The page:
History

 

Pilgrim Congregational Church was founded in 1874 with the first meeting of the Ridgeland Congregational Society, held in the Ridgeland Avenue railroad station of the Chicago and Northwestern Railroad.

Pilgrim celebrated its 125th anniversary in 1999 and is well into the second century of ministry and services in the Oak Park area.  Our lovely and unusual building dates back to 1889 and reached its final form in 1900. The building is the oldest structure continuously used for worship in Oak Park and is on the Register of Historic Places. The Hasbrouck-Sprague survey of Oak Park architecture rated the building as an outstanding example of the Queen Anne Revival Style, significant beyond Oak Park.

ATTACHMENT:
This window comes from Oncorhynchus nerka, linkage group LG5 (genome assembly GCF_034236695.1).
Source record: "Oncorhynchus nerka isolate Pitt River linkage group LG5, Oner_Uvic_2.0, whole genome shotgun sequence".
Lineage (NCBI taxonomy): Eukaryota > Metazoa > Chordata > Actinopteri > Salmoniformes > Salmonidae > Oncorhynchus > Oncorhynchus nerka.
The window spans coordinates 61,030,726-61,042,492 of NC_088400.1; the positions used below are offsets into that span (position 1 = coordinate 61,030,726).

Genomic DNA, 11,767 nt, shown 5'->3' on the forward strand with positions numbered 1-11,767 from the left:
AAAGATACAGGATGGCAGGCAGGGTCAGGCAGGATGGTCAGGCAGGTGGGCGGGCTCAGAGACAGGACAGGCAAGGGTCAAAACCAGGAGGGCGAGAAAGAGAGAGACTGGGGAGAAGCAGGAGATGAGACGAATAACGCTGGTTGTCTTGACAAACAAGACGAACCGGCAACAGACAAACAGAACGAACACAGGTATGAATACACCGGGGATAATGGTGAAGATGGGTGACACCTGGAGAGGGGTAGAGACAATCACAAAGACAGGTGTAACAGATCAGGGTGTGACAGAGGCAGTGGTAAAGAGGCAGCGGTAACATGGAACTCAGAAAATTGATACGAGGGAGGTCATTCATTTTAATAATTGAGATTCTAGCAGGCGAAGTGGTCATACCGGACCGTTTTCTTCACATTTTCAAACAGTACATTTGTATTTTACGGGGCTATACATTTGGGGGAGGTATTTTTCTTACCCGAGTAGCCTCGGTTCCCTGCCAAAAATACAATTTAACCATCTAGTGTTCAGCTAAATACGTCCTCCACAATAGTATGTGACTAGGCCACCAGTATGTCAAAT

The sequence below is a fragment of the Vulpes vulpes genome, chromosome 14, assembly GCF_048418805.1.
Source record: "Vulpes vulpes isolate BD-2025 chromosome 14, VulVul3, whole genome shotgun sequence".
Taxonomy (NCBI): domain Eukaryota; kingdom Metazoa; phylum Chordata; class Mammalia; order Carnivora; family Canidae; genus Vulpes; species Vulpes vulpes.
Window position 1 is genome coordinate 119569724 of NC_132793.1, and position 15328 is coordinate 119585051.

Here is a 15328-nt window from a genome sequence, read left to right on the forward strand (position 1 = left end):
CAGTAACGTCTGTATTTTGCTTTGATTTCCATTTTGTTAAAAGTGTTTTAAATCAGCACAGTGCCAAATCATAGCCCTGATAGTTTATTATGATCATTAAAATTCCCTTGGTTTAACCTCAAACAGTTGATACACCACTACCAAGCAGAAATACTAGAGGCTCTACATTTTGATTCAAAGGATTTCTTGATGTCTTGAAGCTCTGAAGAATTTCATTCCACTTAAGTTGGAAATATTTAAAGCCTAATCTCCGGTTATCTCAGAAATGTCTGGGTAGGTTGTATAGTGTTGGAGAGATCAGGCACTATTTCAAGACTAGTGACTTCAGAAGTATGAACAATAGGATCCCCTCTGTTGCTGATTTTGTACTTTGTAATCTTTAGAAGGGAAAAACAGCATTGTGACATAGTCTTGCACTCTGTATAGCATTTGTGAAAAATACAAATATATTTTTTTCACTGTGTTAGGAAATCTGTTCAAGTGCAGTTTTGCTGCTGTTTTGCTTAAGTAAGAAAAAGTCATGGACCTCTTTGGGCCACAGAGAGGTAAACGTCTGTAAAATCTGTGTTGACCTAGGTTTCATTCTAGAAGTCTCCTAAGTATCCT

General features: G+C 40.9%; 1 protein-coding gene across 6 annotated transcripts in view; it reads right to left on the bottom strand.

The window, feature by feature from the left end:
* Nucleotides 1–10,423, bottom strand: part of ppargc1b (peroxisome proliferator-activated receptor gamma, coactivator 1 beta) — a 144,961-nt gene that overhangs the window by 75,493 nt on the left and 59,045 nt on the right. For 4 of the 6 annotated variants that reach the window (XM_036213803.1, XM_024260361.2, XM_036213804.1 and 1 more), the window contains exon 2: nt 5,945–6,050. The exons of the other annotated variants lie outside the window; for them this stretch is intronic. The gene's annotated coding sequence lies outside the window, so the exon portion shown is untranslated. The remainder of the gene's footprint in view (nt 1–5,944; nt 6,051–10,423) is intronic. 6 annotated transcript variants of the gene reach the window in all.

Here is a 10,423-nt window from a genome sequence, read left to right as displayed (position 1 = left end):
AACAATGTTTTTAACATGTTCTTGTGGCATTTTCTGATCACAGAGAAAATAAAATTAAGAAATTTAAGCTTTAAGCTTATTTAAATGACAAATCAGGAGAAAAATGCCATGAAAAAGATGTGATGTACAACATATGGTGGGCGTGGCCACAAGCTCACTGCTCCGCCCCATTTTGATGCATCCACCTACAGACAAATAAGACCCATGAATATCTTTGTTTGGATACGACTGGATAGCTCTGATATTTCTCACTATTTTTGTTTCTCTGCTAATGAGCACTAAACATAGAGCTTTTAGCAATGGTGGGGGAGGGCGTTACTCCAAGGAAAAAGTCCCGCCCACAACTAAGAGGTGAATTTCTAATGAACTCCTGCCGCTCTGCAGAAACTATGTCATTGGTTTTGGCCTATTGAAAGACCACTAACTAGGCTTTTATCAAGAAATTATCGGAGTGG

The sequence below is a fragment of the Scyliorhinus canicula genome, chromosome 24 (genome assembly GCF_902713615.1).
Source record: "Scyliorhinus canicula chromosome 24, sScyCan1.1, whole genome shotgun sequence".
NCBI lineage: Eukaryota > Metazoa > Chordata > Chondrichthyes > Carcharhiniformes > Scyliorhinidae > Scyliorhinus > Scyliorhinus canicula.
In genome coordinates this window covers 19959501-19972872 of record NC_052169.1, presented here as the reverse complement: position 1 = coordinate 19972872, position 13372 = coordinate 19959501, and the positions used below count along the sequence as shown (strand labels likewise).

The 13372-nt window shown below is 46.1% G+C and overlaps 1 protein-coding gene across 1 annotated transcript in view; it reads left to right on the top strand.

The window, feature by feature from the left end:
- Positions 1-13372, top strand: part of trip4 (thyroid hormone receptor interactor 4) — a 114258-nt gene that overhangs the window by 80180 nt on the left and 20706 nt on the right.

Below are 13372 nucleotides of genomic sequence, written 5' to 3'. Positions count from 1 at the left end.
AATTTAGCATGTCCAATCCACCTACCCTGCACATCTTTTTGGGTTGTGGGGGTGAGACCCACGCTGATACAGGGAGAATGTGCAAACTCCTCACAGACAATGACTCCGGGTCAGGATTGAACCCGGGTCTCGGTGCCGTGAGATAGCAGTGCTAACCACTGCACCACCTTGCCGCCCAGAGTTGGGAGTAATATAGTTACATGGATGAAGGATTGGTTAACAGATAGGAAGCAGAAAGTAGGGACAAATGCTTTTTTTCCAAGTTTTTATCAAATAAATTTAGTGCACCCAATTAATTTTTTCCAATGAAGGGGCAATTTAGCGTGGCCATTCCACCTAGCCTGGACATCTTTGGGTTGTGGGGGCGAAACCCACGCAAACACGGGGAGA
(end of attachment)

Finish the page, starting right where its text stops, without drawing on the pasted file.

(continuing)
Denominationally, we trace our religious ancestry back to the early Puritan Congregationalists who came as Pilgrims to the new world. Having been active in the Council of Congregational Churches, Pilgrim continued its affiliation with its sister churches with the merger of Congregational Christian Churches and Evangelical and Reformed Churches in 1957. As a member of the United Church of Christ, Pilgrim maintains the “free church” tradition of local congregational autonomy in all matters.

Learn more in our Historical Profile.